Just over a month ago, Congresswoman Gabby Giffords (D-AZ) was shot in the head during a mass shooting in her home city of Tucson. In this incomprehensible event, numerous others were killed or injured. The nation’s hearts have been wracked with grief for this terrible tragedy. As is always true with such events, the news media pounced on the story. The public (myself included) looked forward to learning of what happened as the story progressed. We all wanted to know that Giffords had survived.
For several weeks following Gifford’s tragic shooting, the media was filled with images of heroic “scrub clad” surgeons describing the specific details of the brain surgery, and her immediate post-operative recovery. Descriptions of her early cognitive and motor responses (eye contact, hand squeezing) and removal of her ventilator filled newspapers and TV shows. Discussions of her inability to communicate (attributed inappropriately to her tracheostomy) were presented repeatedly.
Once her condition was stable, Congresswoman Giffords was transferred to a rehabilitation hospital in Houston, Texas. Her husband, Mark Kelly, explained to the media and the world that now that she was moving into rehabilitation, he hoped that their privacy would be respected and that they would not give regular news briefings. This decision, after such an exhaustive course of events, is completely understandable. We respect this decision, of course. Unfortunately, this is just the beginning of a very long story about which the media rarely focuses.
Most of us at the Institute—nurses, physical therapists, speech-language pathologists---all know that the story hardly ended upon discharge from the University of Arizona Hospital. That was the preface to what is guaranteed to be a long docudrama. My wish is that the heroes and heroines of the next several chapters of the story had the chance to share their contribution—just like that skilled surgeon. What would the story sound like? What would be the plot?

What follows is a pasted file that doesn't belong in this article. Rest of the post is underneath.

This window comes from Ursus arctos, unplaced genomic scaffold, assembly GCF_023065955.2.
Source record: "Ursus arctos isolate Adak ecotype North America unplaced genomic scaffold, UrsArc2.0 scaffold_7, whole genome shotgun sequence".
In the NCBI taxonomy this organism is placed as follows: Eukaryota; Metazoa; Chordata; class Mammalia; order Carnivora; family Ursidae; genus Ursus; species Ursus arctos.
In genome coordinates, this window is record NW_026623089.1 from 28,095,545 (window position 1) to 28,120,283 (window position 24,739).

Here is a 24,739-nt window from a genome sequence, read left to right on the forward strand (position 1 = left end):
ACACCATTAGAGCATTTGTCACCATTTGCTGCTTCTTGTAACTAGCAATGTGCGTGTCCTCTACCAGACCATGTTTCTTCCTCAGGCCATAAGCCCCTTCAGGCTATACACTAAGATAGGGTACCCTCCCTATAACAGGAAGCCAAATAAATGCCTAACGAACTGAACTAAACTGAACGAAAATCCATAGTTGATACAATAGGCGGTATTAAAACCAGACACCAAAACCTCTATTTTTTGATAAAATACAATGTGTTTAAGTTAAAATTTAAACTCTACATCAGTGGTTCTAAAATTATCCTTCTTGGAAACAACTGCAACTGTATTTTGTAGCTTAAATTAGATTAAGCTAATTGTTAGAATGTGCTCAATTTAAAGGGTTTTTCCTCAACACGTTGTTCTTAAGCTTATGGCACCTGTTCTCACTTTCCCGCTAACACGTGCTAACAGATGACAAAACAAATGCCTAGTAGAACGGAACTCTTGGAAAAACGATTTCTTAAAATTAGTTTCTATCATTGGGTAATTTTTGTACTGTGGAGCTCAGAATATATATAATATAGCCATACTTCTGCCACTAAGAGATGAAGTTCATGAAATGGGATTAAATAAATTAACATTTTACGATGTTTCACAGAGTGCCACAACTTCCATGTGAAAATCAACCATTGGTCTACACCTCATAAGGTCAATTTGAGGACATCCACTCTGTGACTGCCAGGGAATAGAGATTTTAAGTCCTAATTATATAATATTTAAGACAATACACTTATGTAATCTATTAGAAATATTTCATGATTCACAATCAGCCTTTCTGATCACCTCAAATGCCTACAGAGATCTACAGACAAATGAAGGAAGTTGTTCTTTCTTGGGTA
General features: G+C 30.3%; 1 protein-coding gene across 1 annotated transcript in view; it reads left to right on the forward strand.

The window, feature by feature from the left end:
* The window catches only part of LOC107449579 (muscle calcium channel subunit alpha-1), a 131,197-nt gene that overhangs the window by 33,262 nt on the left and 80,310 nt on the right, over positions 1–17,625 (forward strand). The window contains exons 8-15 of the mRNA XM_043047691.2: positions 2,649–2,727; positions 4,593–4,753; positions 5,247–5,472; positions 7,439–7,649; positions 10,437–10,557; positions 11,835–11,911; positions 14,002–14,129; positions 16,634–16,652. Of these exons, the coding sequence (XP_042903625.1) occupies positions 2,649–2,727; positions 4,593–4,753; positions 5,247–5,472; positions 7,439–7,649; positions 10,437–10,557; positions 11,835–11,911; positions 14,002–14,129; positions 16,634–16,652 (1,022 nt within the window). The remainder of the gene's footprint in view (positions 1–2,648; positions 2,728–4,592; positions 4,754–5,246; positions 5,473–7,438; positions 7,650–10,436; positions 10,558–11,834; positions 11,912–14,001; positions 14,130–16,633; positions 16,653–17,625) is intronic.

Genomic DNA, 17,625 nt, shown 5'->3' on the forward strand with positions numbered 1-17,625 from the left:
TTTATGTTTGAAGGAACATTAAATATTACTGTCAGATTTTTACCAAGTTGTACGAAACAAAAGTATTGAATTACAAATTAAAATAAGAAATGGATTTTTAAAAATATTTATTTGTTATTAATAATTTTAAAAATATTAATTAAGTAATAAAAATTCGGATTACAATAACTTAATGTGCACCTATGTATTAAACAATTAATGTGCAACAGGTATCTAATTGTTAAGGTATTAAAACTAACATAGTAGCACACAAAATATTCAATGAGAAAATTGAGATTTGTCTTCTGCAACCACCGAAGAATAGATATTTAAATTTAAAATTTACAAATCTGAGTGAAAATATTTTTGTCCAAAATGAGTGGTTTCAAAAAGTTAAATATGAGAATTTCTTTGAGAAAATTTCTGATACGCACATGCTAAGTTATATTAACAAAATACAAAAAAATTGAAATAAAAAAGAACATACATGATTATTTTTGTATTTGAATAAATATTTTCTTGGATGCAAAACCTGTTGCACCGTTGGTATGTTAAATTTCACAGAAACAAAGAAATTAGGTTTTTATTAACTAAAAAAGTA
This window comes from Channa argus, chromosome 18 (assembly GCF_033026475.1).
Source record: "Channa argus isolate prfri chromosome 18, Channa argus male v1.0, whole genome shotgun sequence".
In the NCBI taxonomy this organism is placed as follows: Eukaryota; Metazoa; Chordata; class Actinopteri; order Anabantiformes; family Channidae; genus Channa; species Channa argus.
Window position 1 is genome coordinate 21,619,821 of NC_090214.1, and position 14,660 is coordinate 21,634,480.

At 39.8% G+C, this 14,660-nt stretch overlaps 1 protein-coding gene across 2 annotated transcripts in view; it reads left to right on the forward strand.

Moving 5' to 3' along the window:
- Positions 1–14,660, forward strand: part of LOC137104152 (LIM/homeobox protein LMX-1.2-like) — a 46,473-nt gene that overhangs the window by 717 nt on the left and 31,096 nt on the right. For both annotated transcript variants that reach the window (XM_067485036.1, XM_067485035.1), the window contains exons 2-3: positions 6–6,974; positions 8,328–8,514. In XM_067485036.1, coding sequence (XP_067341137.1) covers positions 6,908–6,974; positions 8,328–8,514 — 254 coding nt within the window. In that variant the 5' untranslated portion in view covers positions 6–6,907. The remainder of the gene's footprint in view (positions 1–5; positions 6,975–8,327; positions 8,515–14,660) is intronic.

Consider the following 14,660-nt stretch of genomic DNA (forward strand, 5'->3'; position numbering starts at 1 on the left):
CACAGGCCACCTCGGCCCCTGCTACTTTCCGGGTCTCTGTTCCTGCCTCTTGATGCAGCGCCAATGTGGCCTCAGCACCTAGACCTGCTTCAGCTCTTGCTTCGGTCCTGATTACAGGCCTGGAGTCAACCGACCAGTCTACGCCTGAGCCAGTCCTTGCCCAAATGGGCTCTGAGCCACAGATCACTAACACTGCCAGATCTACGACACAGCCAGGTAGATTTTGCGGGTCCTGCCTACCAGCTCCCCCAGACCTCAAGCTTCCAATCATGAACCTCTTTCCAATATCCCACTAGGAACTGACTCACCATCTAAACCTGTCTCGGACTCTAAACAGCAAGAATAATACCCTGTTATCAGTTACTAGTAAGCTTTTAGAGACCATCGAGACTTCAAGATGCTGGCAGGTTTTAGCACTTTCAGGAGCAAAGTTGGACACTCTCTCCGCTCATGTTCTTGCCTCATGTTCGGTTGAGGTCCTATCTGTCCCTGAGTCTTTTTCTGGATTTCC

Anyone reading the story would know that the coordination, skill, inter-professional competence, 24 /7 basic and advanced care in a highly integrated set of daily events would be the setting. The characters involved in this narrative would be graduate level professionals—like those that we educate---who would monitor the congresswoman’s physical and cognitive status on a moment-to-moment basis. They would develop specific strategies, based on research evidence, to guide her in the direction of recovery. Those steps in care would involve pharmacologic, behavioral, physiological, and psychological interventions. Complexities of motor function, cognition, language, speech, swallowing, social and executive functions would be assessed daily, weekly, and monthly using sophisticated measures, technologies, and expert observational skills. The mental health needs of this important patient and her family would need to be addressed and advanced methods of counseling and support will be used to deal with the emotional complexities of brain recovery and establishing positive skills in coping.
And the dramatic outcome of the story that started with a bullet will include a whole person, restored as fully as possible to someone who solves problems, socializes with friends, enjoys others, independently carries out needed activities and in that most hoped for outcome, returns to work again.
I wish that when the media tells their version of the story that they would name the “other” heroes who contribute to this long drama. The nurses, physical and occupational therapists, the speech-language pathologists and psychologists could all have a dramatic message that would really complete Congresswoman Gabrielle Gifford’s lost story.